Let’s just be realistic here – if a mom of three kids ranging from 5 to 12 read the quoted above, would she do more research? Most likely not. I know I wouldn’t. I wouldn’t question the uncertainty factor of 100 or what any of this means.

What is being said here is that the amount of 3-MCPD caused rat’s kidneys to contain too many cells indicating cancer. The findings of the experiment in general were rather shaky and to be safe, the scientists divided the number the developed by 100, which is how they developed 0.8 µg/kg of body weight as the tolerable daily intake.

Similar methods were used in researching glycidol.

What struck me first about this article was how random it was. Second, the language. The language used was incredibly scientific and would have led me to believe that the information was sufficiently backed by hard evidence. In my efforts to further my knowledge, I came across an article expressing the concerns of the numbers in the experiments regarding tolerable daily intakes. This is when it dawned on me: why Nutella?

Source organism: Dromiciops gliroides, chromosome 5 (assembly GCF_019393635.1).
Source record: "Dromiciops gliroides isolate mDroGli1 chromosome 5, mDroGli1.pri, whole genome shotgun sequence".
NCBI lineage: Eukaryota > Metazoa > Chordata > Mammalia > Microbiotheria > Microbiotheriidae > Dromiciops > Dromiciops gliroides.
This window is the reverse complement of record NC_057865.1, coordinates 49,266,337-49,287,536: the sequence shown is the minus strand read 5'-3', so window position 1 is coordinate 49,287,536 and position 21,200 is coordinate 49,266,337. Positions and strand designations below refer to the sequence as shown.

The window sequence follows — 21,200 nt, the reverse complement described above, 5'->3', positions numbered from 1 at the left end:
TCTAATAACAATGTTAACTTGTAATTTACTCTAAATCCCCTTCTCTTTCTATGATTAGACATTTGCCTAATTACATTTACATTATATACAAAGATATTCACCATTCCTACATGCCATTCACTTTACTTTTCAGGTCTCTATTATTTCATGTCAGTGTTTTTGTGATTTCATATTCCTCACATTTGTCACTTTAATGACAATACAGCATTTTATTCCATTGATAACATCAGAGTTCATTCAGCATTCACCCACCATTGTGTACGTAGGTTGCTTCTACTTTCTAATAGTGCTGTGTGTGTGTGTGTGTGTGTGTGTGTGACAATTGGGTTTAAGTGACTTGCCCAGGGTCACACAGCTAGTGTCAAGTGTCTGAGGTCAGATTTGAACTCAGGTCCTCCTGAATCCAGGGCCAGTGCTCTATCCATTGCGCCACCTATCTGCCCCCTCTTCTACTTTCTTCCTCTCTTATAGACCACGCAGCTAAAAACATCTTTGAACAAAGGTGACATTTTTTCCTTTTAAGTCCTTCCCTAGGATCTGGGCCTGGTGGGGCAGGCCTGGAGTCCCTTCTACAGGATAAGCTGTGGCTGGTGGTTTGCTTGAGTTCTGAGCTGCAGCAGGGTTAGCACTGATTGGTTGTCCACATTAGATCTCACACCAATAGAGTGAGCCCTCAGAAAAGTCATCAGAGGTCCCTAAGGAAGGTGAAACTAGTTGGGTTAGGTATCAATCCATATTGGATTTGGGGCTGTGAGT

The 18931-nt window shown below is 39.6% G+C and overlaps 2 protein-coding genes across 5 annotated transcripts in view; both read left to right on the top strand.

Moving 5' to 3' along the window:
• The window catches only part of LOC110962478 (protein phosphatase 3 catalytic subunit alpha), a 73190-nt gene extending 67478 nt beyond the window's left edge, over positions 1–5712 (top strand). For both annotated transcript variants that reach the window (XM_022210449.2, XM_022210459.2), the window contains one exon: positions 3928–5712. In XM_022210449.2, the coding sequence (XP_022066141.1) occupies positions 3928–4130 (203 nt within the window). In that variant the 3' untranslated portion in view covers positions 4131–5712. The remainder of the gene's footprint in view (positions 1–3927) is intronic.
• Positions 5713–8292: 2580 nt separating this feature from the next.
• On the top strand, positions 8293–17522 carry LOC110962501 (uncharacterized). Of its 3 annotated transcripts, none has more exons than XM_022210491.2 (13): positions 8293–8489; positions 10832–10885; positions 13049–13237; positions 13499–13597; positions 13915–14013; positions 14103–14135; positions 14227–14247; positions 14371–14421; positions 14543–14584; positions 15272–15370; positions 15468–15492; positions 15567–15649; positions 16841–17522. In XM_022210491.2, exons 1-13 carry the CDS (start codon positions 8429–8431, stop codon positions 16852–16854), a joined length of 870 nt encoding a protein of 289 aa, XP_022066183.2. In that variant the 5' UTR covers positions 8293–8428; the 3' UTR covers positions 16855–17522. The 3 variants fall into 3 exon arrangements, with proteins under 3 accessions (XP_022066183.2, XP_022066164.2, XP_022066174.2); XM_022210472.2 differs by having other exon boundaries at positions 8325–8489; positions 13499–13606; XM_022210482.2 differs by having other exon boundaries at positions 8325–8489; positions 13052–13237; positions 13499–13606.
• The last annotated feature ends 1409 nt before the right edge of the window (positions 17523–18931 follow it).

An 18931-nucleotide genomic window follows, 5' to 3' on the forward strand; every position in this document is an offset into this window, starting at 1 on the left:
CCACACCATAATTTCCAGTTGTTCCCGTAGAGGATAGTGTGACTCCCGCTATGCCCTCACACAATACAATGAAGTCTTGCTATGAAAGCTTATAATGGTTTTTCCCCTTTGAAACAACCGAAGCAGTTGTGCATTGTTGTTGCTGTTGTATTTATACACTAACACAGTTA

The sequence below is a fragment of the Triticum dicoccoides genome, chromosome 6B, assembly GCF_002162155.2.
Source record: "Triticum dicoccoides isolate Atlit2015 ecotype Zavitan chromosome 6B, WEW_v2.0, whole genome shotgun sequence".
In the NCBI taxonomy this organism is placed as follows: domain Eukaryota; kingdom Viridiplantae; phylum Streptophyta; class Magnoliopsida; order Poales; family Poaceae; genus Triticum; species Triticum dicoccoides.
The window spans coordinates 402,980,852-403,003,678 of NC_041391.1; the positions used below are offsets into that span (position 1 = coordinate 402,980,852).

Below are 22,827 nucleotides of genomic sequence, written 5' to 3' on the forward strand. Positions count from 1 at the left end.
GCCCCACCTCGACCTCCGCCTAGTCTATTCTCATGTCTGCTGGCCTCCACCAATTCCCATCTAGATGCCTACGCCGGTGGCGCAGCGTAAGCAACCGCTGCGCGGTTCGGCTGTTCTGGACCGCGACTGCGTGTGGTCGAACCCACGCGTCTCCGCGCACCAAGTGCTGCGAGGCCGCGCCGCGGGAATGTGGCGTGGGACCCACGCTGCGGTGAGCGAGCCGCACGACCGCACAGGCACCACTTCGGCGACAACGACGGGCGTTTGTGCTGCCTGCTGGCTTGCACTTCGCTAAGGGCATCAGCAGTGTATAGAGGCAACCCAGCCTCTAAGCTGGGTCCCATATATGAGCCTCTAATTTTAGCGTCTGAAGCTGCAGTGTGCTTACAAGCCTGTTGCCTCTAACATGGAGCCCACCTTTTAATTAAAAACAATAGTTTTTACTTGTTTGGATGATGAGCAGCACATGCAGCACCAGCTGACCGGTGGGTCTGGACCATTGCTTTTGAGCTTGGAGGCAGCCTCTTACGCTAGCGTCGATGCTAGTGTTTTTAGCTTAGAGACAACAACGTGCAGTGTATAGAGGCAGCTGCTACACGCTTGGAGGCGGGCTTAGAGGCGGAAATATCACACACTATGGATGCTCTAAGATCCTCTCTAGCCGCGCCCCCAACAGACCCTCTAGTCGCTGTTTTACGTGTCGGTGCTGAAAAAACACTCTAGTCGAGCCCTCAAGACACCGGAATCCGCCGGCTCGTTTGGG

Tons of foods contain palm oil. Ice cream, cookies, margarine, chocolate. Palm oil happens to be one of the most largely used vegetable oils. So, why are we picking on Nutella? Of all the foods, how come this hazelnut chocolate spread that goes great in sandwiches, on strawberries, or straight from the jar, is being picked on?

It’s fake. That’s why. The scientist wrote an article that made them sound knowledgeable. The language was sufficient with what was expected in a report on a study. There was in fact experimental data collected. But, is that enough to simply believe?

The biggest red flag was the discrimination against one particular food rather than palm oil itself. Further evidence and research would need to be done in order to prove that Nutella causes cancer. Better yet, further research on palm oil itself should be conducted should the scientists choose to better the evidence backing their rather flaky claims.

Resources:
http://acsh.org/news/2017/01/12/nutella-cancer-story-gives-fake-news-bad-name-10723
http://onlinelibrary.wiley.com/doi/10.2903/j.efsa.2016.4426/full
https://www.worldwildlife.org/pages/which-everyday-products-contain-palm-oil

8 comments: